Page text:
Before turning into a butterfly, a caterpillar wraps itself in a chrysalis. But what goes on within that casing during the weeks it takes the insect to transform is still a bit of a mystery to science. Now researchers have used high-resolution computer tomography (CT) scans to track the development of the painted lady butterfly (Vanessa cardui), mapping changes in a living individual as it metamorphoses. They published their results—along with several remarkably detailed images—today (May 14) in Journal of the Royal Society Interface.
“The crucial thing in this case is that they examined live material,” said Rolf Beutel, a professor of entomology at Friedrich Schiller University of Jena in Germany, who was not involved in the study. “This is really exciting.”
Traditionally, to learn about metamorphosis entomologists have had to dissect pupae at varying stages of development, killing them in the process. More recently, researchers have used...
“It’s basically the first time a CT has been used to look at the development of a single individual,” said Russell Garwood of the University of Manchester, a geologist who usually studies fossil insects and an author of the paper.
Using series of dead individuals provides snapshots of presumably sequential development, but it can be unclear whether one insect’s third day in a chrysalis is really the same developmentally as another’s. CT scans can provide a more complete picture of how development proceeds.
To get their images, Garwood and colleagues did scans on nine painted lady chrysalises throughout their development while leaving one chrysalis alone as a control. The greatest challenge, Garwood said, was to keep the chrysalises healthy. Insects are conveniently resistant to the radiation given off by the CT scanner, but the team still tried to keep the exposure as low as possible. The four specimens they scanned most often early in development died, but the other five butterflies hatched. Garwood now suspects that it wasn’t the radiation that killed the young pupae, but rather the heat generated by the machine.
One specimen stood out as having the most complete set of scans, so the researchers focused on assembling its data, comparing it with scans of other specimens to rule out any anomalies.
The butterfly’s development largely followed the pattern predicted by traditional dissections. “We’re filling in the details rather than rewriting the story,” Garwood said. The trachea did become visible surprisingly fast, within 12 hours after pupation, indicating that the structures either are more fully formed in caterpillars than previously thought or form very rapidly in pupae. While the trachea and the intestines showed up remarkably clearly, the “soft, gooey bits,” such as muscles and the central nervous system, were unfortunately invisible, Garwood said.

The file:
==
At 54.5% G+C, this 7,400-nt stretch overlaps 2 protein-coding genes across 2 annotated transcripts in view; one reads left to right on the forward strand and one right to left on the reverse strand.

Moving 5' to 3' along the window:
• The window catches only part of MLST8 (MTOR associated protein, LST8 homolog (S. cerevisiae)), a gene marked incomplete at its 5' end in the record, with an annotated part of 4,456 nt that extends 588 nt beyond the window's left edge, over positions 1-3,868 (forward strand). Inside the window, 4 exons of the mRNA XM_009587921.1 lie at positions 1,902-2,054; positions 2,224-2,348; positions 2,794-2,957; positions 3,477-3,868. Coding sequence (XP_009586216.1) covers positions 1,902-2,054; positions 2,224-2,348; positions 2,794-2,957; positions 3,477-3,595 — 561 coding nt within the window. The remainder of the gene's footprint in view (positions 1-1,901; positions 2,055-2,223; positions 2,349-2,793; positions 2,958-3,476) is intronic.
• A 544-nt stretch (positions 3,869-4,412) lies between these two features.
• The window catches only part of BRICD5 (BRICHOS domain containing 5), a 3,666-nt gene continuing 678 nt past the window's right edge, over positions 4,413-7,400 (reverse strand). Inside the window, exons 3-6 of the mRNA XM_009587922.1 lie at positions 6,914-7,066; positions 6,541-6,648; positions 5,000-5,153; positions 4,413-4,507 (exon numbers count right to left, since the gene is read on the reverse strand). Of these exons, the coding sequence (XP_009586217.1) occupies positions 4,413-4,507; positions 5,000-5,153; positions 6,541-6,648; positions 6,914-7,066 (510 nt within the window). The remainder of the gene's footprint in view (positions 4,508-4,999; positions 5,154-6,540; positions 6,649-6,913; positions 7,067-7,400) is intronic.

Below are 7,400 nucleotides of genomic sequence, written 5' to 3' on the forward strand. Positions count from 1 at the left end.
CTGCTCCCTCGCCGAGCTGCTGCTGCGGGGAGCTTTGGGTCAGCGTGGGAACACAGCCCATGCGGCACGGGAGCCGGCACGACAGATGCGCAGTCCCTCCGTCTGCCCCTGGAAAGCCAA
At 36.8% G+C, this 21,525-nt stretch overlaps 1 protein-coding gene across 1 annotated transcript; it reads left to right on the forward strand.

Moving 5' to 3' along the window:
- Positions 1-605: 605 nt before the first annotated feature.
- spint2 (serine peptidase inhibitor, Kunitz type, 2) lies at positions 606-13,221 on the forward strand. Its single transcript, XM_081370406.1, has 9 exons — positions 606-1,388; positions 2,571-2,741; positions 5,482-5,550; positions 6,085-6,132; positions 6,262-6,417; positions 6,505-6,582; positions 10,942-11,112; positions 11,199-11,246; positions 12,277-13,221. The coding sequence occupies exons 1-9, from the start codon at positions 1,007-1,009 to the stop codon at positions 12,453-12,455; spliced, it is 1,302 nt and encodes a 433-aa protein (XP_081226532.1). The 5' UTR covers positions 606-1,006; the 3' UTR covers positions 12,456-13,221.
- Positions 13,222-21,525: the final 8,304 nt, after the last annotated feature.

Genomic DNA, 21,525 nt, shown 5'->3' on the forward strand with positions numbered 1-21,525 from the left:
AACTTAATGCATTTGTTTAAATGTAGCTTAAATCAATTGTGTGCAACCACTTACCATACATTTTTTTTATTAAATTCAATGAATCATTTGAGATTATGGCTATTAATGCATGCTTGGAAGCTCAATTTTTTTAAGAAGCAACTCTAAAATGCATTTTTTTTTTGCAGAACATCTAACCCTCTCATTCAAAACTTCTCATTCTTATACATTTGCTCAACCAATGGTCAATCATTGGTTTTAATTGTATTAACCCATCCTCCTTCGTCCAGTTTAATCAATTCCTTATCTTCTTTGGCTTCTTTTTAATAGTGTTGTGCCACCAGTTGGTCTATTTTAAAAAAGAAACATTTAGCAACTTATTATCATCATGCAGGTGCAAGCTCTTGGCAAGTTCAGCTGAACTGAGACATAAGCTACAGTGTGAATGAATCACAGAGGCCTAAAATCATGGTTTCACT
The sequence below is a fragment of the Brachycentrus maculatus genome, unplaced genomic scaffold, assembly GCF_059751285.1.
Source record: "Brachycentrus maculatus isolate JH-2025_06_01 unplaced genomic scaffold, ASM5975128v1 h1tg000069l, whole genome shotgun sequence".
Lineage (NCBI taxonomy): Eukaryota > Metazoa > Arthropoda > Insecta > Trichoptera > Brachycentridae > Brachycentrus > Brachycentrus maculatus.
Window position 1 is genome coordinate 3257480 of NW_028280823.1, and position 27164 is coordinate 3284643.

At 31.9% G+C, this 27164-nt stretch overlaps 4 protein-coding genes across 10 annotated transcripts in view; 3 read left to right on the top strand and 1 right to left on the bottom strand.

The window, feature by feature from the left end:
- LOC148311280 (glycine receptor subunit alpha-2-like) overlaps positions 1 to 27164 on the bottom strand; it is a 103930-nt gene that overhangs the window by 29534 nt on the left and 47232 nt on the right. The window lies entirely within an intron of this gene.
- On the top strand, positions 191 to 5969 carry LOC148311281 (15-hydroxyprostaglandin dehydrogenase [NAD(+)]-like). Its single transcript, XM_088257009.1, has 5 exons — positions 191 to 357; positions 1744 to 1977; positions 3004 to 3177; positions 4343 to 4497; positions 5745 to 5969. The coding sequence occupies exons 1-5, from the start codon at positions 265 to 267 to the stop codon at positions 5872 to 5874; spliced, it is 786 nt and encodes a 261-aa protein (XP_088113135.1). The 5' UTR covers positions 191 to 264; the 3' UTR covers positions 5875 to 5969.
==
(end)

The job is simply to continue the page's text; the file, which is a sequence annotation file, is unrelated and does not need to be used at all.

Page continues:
Beutel added that spreading the technique to stages of development that don’t happen within largely immobile chrysalises will require new innovations, as CT scans do not turn out well when the animals are moving. Indeed, Garwood’s team tried to scan their subjects as caterpillars with no success. Beutel is currently experimenting with using CT scans on anesthetized cockroaches.
Because of the technique’s ease, Garwood hopes it will help open up the study of development to a more diverse set of insects that undergo metamorphosis. Traditionally, development of model organisms such as blowflies and fruit flies has been painstakingly mapped, while other species have been relatively poorly understood. CT scanners are now fairly widespread tools, according to Garwood, and in the last 10 years the costs have fallen to only around $100 per scan. “We hope that using CT to study insects will become a very widespread tool,” he said.
T. Lowe et al., “Metamorphosis revealed: three-dimensional imaging inside a living chrysalis,” Journal of the Royal Society Interface, doi.org/10.1098/rsif.2013.0304, 2013.